Eric Lipton's disturbing New York Times series about the influence of corporate lobbyists on state attorneys general, including Florida's own Pam Bondi, has won a Pulitzer Prize for investigative reporting.
Bondi was prominently featured in the story, which showed how lobbyists are are using campaign donations, fancy dinners and other inducements to pressure attorneys general to drop lawsuits, ignore advice of state regulators and even adopt talking points pre-approved by the lobbyists' clients.
Among the revelations: the apparent success of Dickstein Shapiro, a law firm with a track record of helping corporate clients get what they want from attorneys general, in convincing Bondi and her deputies not to take action against companies whose operations had drawn fire in other states — including online hotel reservation firms, which Bondi's predecessor, Bill McCollum, had pursued, only to see the investigation dropped once Bondi took office.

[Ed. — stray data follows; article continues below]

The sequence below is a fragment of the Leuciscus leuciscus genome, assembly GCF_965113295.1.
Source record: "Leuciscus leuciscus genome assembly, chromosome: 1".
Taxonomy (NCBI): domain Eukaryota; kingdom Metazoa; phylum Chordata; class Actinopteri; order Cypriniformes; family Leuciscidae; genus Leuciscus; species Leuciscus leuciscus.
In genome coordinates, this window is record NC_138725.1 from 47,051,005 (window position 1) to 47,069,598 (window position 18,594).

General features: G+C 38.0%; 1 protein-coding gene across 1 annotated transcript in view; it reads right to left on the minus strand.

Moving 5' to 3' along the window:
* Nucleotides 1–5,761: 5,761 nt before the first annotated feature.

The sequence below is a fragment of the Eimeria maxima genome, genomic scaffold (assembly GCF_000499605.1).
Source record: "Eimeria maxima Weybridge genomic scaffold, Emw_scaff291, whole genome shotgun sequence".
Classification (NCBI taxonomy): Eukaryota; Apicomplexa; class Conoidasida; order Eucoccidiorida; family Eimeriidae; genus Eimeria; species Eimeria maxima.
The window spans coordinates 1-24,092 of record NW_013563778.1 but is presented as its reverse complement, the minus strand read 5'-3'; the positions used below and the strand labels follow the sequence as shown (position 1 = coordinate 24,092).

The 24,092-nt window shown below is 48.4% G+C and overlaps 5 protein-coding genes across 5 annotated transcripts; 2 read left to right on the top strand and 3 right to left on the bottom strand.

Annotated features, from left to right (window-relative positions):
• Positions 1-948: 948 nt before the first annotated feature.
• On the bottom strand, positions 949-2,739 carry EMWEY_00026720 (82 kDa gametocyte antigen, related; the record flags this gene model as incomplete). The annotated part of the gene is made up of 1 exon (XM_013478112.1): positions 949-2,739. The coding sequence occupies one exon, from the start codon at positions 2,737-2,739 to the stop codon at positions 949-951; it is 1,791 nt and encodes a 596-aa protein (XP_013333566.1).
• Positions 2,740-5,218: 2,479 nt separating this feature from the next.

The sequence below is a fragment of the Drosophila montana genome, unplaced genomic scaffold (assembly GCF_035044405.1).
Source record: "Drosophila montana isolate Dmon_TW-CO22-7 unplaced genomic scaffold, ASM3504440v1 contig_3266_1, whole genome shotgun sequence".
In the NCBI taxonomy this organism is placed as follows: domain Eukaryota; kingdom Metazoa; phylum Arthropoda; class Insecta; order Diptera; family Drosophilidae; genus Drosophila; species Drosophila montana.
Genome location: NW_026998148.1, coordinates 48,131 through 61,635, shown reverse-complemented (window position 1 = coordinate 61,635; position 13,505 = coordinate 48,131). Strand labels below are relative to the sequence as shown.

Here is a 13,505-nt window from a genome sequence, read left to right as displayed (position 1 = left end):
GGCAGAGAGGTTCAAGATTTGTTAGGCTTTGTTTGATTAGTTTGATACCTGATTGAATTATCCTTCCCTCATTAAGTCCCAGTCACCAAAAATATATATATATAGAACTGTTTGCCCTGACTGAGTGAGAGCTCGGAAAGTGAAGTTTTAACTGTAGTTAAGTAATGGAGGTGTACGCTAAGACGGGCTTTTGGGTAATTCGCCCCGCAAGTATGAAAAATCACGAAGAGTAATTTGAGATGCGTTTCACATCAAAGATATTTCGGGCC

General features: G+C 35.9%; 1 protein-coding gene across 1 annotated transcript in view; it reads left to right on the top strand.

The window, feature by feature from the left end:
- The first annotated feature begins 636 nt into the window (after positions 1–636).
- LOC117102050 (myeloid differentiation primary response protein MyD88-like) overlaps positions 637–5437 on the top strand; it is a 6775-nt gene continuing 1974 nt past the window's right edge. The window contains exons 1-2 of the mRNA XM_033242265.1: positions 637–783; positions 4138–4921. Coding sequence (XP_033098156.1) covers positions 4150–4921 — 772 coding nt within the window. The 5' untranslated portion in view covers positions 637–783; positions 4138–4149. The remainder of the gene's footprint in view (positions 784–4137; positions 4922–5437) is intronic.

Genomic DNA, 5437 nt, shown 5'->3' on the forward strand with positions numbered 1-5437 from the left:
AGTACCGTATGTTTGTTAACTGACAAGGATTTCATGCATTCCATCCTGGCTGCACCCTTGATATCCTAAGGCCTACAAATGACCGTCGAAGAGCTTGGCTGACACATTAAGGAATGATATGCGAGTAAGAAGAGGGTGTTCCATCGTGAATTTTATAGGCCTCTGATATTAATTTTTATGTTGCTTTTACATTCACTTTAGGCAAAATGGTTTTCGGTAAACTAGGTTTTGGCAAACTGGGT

The story also detailed what it called "unusual steps" by Dickstein "to promote Ms. Bondi’s political career," including arranging a cover story on her in a magazine distributed to corporate lawyers, and "direct political contributions."
Bondi was firm in denying any influence. "Absolutely no access to me or my staff is going to have any bearing on my efforts to protect Floridians,” Bondi told the Times.
But she can't be happy that the Pulitzer is going to get people reading and talking about the Times investigation all over again.